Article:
April 1953, Torvaianica beach. A workman finds the body of a young woman on the seashore. No signs of violence. The police close the investigation even before starting it: it is an accident. But is it really an accident? Journalists are not convinced, people in Rome are talking: this is the beginning of the Montesi case. A case apparently like many others but one that in the Italian media landscape of those years raises an unprecedented outcry. It ends up involving men of power, the son of a minister, top figures from the Christian Democrat and Communist party, Jesuits and moralizers who in turn end up under accusation, some against the others, police against carabinieri, in a crescendo that with the passing of the months increasingly resembles a theatre of the absurd.
Around the drowned young woman swarm the curious, a good magistrate, a corrupt fixer, an introverted musician loved by women, an affectionate uncle, the famous actress and the stars who want to make movies, the coroners, a profusion of experts and super experts, the artistic undergrowth that populates the bars of the Roman dolce vita, the paparazzi of course, speculating businessmen and a CIA agent. And then bartenders, landlords, petty scammers and time wasters, priests and false priests, magicians, mythomaniacs and exalted people in search of a book to write.
Who was this girl? And how did she die? By whom was she killed, if she was killed? Impossible questions to solve when you can’t answer the simpler ones: how was she dressed? In what position was she found? The police and journalistic investigation, with the help of the Catholic Church and the moralizing ardour of those years, becomes a gigantic, monstrous work of removal of the female body. The object of a mad desire that gives rise to conflicting impressions, holes in the memory, word of mouth rumours, hallucinations … But time passes by and in the end we no longer even know what little we knew at the beginning.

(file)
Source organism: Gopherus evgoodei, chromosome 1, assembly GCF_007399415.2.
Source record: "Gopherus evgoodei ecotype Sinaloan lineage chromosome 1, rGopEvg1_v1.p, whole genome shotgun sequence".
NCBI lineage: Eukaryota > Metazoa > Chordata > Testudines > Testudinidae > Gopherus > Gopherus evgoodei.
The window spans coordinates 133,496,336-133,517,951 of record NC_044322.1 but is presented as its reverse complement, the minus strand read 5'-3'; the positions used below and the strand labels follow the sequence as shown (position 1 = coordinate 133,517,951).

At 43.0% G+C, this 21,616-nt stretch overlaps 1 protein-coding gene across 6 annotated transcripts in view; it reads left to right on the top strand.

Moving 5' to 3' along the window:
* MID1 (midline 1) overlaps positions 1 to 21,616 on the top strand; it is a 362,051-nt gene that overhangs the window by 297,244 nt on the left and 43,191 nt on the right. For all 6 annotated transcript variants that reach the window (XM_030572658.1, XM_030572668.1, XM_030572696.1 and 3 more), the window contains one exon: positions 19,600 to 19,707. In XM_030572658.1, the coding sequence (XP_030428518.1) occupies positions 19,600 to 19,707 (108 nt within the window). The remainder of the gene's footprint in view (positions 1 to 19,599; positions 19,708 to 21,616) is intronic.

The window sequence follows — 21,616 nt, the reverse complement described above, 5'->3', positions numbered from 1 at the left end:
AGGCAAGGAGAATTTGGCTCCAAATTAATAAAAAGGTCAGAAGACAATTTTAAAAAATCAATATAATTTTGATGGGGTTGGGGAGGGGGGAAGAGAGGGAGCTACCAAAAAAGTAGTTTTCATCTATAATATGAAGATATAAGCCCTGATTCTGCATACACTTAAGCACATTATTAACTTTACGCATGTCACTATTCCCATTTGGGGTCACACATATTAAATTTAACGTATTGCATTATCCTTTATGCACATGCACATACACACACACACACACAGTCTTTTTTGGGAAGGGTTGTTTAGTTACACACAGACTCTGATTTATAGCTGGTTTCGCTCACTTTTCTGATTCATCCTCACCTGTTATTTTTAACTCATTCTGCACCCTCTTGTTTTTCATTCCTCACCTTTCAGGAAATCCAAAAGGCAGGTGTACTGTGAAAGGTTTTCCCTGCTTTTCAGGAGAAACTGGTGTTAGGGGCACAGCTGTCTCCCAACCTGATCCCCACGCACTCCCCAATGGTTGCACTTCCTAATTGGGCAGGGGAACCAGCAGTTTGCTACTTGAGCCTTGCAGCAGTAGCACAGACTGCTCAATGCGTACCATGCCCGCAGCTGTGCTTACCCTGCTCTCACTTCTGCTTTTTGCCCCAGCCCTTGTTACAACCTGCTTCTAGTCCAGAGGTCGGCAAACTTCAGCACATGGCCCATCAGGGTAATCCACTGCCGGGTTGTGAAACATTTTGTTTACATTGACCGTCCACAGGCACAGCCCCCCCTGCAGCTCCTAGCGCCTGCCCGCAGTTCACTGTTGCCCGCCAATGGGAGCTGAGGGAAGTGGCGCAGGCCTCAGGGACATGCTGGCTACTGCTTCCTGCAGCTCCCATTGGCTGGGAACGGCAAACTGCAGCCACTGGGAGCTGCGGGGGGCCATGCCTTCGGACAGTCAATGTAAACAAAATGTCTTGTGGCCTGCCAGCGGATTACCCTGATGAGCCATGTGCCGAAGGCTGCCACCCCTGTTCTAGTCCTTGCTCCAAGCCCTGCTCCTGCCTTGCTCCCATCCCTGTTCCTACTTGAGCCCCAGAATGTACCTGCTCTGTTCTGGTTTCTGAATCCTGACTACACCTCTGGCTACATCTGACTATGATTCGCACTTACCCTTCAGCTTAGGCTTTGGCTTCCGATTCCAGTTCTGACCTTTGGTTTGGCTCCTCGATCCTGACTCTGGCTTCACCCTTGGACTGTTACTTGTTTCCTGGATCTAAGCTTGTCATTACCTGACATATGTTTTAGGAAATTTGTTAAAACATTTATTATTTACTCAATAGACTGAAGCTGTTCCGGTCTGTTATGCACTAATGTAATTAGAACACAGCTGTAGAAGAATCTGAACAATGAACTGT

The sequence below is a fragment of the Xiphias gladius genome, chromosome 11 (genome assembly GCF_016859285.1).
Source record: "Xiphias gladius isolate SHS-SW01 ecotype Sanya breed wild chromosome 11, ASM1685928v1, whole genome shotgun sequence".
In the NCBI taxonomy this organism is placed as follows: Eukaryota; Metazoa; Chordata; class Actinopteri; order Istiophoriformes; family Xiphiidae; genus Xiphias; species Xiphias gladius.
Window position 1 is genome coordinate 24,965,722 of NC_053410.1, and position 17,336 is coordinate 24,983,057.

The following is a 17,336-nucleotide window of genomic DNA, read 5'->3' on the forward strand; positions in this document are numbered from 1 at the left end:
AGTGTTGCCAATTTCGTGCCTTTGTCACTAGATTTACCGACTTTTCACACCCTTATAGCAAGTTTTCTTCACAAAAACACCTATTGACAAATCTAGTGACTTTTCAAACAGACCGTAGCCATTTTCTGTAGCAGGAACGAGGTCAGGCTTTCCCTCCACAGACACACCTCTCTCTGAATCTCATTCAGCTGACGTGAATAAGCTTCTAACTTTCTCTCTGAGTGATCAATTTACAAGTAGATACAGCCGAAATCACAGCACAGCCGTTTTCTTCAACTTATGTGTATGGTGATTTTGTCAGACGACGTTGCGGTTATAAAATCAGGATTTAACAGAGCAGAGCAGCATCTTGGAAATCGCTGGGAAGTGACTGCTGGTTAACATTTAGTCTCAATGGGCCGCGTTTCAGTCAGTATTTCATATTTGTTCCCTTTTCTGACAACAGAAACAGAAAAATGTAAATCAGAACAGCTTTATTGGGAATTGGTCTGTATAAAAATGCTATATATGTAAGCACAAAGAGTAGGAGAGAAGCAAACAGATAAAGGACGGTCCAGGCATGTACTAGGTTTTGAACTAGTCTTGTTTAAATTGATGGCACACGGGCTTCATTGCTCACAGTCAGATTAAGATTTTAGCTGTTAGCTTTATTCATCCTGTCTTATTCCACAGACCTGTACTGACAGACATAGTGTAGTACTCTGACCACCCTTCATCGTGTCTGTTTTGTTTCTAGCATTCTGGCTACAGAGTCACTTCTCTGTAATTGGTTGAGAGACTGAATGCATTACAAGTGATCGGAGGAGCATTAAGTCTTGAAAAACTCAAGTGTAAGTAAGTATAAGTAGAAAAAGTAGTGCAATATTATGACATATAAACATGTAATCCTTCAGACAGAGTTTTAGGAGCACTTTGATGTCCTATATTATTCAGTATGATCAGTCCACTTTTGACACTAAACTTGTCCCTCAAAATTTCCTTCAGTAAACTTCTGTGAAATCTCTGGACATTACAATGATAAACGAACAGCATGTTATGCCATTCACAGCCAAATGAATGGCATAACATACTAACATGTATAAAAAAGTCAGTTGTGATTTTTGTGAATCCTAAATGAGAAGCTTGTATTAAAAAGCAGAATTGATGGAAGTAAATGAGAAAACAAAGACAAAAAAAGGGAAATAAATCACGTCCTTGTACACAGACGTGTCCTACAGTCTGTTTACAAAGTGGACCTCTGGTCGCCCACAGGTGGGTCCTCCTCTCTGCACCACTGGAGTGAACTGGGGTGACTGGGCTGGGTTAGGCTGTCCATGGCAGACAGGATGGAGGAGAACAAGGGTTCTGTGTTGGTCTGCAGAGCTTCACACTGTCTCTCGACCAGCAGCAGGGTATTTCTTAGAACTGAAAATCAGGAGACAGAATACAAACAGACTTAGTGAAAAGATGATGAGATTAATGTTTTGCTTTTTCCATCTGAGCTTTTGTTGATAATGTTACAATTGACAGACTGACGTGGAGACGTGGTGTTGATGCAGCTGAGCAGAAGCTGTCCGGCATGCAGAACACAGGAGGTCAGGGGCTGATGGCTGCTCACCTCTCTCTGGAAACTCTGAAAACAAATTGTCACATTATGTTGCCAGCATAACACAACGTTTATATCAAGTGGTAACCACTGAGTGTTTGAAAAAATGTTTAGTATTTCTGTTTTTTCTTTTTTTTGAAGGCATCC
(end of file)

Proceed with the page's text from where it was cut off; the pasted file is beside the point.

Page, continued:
A story, made up of endless speculations and contradictions, which has been told many times, but which through a cut-up from journalistic and archive sources, and an irreverent tone that nails everything to its comic aspect (the use of icons, the inventions of quotes), becomes the story of how this story was told. The reconstruction of a myth, of a woman: a kind of Vitruvian mulier in bits, scraps and garters, over which the powerful agitate uselessly. A pretext to ask ourselves what, after all, is Truth?


138,000 words – Original language: Italian (Il Saggiatore, forthcoming)